Sudan - Foreign policy

Bashir has made clear his intent to take a strongly pan-Arabist approach to foreign relations, voicing his desire to make Sudan a model Islamic state in the region. Shortly after coming to power, Bashir approached many Arab countries such as Saudi Arabia, Kuwait, the United Arab Emirates, and Iraq, seeking assistance in the form of money, medical supplies, oil, and weapons. Capitalizing on his self-proclaimed solidarity with the Arab world, Bashir personally visited Iraq, announcing soon afterwards that President Saddam Hussein had promised to meet Sudan's requirements for aid and weapons.

During Bashir's period in power, Sudan has acquired an international reputation for political repression, human rights abuses, and support of terrorism. In the early and mid-1990s, notorious international figures—Carlos the Jackal, Osama bin Laden, Abu Nidal, and other terrorist leaders—resided in Khartoum. The United States added Sudan to its list of countries spawning international terrorism in August 1993. In October 1997, the United States imposed comprehensive economic, trade, and financial sanctions against the Sudan. Following the August 1998 bombings of the U.S. embassies in Kenya and Tanzania—allegedly carried out by the al-Qaeda organization—the United States launched cruise missile attacks against the El Shifa pharmaceutical factory in Sudan, claiming it was a chemical weapons factory with ties to Osama bin Laden. Despite these rocky relations, however, the United States and Sudan were able to enter into a bilateral dialogue on counterterrorism in May 2000. Following the 11 September 2001 terrorism strikes on the Pentagon in Washington, D.C. and the World Trade Center in New York, Bashir's government publicly committed full support for theU.S.-initiated international effort for the War on Terror, though the government did criticize the immediate U.S. strikes in Afghanistan against the al Qaeda and the Taliban regime. In a report submitted to the UN Security Council, Sudan asked for international assistance in reviewing laws that would strengthen border controls against terrorists, improve efforts to freeze financial assets of suspected terrorists and develop programs for chemical and biological weapons that could be used by terrorists.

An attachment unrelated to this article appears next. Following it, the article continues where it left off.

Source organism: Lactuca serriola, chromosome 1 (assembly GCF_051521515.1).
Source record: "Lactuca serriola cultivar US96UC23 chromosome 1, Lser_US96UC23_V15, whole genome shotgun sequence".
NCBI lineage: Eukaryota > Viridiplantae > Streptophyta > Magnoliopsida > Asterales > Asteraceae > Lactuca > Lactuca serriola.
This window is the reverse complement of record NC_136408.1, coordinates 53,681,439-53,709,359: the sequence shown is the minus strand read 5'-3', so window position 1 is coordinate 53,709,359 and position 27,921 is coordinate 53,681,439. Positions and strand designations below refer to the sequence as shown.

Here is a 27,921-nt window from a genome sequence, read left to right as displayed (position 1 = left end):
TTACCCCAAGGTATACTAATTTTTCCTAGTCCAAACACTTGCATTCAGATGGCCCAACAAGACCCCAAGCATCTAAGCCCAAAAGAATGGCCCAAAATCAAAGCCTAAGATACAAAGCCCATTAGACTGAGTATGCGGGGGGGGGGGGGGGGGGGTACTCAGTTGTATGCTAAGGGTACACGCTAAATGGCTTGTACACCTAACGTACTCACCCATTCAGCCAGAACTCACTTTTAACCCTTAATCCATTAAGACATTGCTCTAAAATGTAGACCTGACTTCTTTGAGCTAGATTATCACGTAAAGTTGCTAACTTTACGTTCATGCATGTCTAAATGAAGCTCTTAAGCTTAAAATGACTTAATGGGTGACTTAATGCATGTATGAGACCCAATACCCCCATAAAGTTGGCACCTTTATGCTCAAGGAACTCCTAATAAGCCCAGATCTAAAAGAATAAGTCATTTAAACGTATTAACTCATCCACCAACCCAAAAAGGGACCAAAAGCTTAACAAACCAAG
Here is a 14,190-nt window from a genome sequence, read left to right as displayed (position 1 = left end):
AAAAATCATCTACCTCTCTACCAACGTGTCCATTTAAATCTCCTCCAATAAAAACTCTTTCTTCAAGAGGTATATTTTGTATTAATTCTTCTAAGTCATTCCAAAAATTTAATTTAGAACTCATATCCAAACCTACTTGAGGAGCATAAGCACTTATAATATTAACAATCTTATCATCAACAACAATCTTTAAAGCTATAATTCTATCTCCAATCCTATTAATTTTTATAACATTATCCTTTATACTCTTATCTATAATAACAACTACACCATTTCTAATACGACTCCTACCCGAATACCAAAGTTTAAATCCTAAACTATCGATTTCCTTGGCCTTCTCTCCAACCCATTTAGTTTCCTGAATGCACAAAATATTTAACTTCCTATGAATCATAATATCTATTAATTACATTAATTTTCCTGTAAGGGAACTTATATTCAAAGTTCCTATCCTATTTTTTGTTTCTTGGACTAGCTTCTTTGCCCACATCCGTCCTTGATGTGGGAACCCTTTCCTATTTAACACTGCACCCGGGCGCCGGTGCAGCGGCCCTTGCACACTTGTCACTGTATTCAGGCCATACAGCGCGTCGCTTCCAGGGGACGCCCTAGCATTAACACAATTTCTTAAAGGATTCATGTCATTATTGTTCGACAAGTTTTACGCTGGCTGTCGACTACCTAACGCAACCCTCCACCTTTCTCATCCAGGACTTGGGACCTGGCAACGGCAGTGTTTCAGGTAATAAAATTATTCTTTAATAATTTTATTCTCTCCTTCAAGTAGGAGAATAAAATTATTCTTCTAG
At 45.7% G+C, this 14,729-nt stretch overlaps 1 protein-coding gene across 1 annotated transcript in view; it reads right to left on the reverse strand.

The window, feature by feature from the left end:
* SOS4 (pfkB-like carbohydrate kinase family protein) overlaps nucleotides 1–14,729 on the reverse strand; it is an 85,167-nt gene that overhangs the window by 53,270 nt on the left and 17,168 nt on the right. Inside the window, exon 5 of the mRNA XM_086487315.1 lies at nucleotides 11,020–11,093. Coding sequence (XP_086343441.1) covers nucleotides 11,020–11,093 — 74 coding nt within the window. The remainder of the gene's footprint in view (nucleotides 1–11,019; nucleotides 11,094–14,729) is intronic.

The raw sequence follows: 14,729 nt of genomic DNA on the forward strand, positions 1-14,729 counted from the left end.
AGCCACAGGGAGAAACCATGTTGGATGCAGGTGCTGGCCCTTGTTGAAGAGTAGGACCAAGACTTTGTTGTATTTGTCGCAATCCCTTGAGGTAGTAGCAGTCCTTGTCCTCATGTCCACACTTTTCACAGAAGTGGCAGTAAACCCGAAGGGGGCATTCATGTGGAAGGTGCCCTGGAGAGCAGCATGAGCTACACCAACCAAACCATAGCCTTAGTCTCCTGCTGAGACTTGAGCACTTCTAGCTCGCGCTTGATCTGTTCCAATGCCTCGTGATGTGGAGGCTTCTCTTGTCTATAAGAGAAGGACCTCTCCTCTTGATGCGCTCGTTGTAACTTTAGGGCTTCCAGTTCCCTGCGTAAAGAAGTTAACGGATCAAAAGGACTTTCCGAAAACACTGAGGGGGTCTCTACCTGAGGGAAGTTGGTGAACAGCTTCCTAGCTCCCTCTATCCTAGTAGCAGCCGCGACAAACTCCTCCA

The United States and other donors continue to provide large amounts of humanitarian aid to all parts of the Sudan. A UN-sponsored program, Operation Lifeline Sudan (1989–90) moved some 100,000 tons of food into both government and SPLA-held areas of the Sudan, and widespread starvation was averted. A similar program was initiated in 2000–01 as the United States and the international community again responded to drought situations in Sudan. In April 2003, theU.S. government announced it would not impose economic sanctions against Sudan because it had taken steps to end the conflict in the south through the Mashakos peace negotiations.

In May 2003, Egyptian president Hosni Mubarak visited Sudan, the first such state visit in more than 12 years. Bashir indicated efforts at integration between the two countries, including in the areas of trade and agriculture, would be highly beneficial. Some see such efforts as the first steps leading to the establishment of an Arab Common Market.

The United States, the Netherlands, Italy, Germany, Saudi Arabia, Kuwait, and other Organization of Petroleum Exporting Countries (OPEC) have supplied most of Sudan's economic assistance. Sudan's role as an economic link between Arab and African countries is reflected by the presence in Khartoum of the Arab Bank for African Development. The World Bank had been the largest source of development loans. Consequently, Sudan has become the world's largest debtor to the World Bank and International Monetary Fund (IMF).

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